Shallop et al. [11] mentioned that their experiences with cochlear implantation for children diagnosed with ANSD have been very positive. All of the 5 children implanted have shown significant improvements in their sound detection, speech perception abilities and communication skills. All of the children have shown evidence of good NRT results postoperatively.

Teagle HB et al. [12] conducted study on 70 children who underwent CI. They mentioned that although 50% of the implanted children with ANSD demonstrated open-set speech perception abilities after implantation, nearly 30% of them with >6 months of implant experience were unable to participate in this type of testing because of their young age or developmental delays. Many of these children were born prematurely (42%) and impacted by a variety of medical comorbidities. More than one third (38%) had abnormal findings on preoperative magnetic resonance imaging of the brain and inner ear.

In this study one child failed to achieve significant improvement less than 16 points on Auditory Skills Checklist (ASC) six months after auditory rehabilitation program.

This may be explained by that children with ANSD who receive CIs are a heterogeneous group with a wide variety of impairments. Although many of these children may ultimately benefit from implantation, some will not, presumably because of a lack of electrical-induced neural synchronization, the detrimental effects of their other associated conditions, or a combination of factors.

Investigators [13-15] have shown that early cochlear implantation can be of benefit for some children with ANSD. In this study we found that most cases with AN improved markedly after CI concerning auditory skills and language development, this may be explained by the fact that electrical stimulation of the cochlea is better than acoustic stimulation for ANSD cases. Electric stimulation via a cochlear implant produced significantly higher intelligibility than acoustic stimulation. Simmons et al. [16] mentioned that CI promotes neural survival, restores temporal encoding, produces synchronous ABRs in the presence of peripheral nerve demyelination and they recommended CI for selected cases of ANSD.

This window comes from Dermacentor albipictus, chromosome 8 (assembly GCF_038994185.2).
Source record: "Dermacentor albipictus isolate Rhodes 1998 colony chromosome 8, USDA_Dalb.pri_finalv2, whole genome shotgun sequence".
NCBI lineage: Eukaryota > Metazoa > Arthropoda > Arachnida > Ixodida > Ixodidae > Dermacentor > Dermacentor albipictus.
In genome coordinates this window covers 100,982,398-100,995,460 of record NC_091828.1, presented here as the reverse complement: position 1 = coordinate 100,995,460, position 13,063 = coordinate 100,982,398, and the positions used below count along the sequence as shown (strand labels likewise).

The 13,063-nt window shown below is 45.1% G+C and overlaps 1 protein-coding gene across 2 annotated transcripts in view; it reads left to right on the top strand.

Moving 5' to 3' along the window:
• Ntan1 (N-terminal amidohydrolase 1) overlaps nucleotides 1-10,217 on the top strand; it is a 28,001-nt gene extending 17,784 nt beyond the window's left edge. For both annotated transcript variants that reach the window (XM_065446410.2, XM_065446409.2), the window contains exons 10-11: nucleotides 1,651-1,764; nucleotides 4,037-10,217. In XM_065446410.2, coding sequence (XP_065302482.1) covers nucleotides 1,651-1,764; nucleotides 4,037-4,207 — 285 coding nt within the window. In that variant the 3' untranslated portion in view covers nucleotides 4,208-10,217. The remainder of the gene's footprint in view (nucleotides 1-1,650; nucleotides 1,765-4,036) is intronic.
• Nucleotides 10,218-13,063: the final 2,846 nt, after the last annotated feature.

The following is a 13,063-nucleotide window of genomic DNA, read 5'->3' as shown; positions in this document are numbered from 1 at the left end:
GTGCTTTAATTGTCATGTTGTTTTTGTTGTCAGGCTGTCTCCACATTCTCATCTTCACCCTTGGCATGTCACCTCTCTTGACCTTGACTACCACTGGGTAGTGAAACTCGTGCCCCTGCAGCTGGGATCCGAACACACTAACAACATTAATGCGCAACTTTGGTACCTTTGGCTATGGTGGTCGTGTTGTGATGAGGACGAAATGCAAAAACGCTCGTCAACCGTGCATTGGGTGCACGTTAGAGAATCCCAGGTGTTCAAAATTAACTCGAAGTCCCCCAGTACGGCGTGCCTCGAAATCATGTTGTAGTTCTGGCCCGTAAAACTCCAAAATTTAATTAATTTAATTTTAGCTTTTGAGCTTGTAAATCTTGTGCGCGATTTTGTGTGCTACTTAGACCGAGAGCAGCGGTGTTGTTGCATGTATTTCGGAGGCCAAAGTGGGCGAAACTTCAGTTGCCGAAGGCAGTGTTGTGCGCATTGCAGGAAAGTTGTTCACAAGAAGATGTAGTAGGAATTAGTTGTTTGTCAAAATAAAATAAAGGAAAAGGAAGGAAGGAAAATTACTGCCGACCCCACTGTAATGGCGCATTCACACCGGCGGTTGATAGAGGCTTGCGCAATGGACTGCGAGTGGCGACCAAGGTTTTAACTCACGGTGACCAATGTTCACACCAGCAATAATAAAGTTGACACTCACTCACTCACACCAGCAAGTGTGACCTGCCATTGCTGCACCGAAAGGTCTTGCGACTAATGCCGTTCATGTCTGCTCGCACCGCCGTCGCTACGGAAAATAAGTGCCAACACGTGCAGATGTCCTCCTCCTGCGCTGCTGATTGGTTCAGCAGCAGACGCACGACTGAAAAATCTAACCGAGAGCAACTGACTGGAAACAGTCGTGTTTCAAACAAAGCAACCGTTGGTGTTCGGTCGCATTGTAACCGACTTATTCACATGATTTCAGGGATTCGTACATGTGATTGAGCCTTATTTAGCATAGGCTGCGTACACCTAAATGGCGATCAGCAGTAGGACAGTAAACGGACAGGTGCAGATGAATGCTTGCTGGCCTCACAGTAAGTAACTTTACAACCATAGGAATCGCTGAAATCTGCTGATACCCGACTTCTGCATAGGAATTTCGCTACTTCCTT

Although the present results support cochlear implantation as one treatment choice for subjects with ANSD, success in implantation may depend on the site of the pathology.

In this study, no significant differences were noticed in outcome between SNHL & ANSD groups after Cochlear implant. Many authors proved benefit of subjects with SNHL after cochlear implantation. This can be understood under the notion that cochlear implant substitutes the function of the lost cochlear amplifier and transducer, namely outer hair cells. On the other hand, Participants with ANSD most likely derive the clear speech advantage from enhanced temporal fidelity and improved neural synchrony with electric stimulation.


1. Cases with ANSD improved markedly after cochlear implantation. We should elaborate about the choice of the cases with good thickness of the auditory nerve in MRI.

2. No significant differences were noticed in outcome between SNHL & ANSD groups.


1. Future study to examine the validity of the well-established protocol which includes waiting for 6 months preoperatively in AN cases.

2. More research work needed with big number of cases with long period of follow up.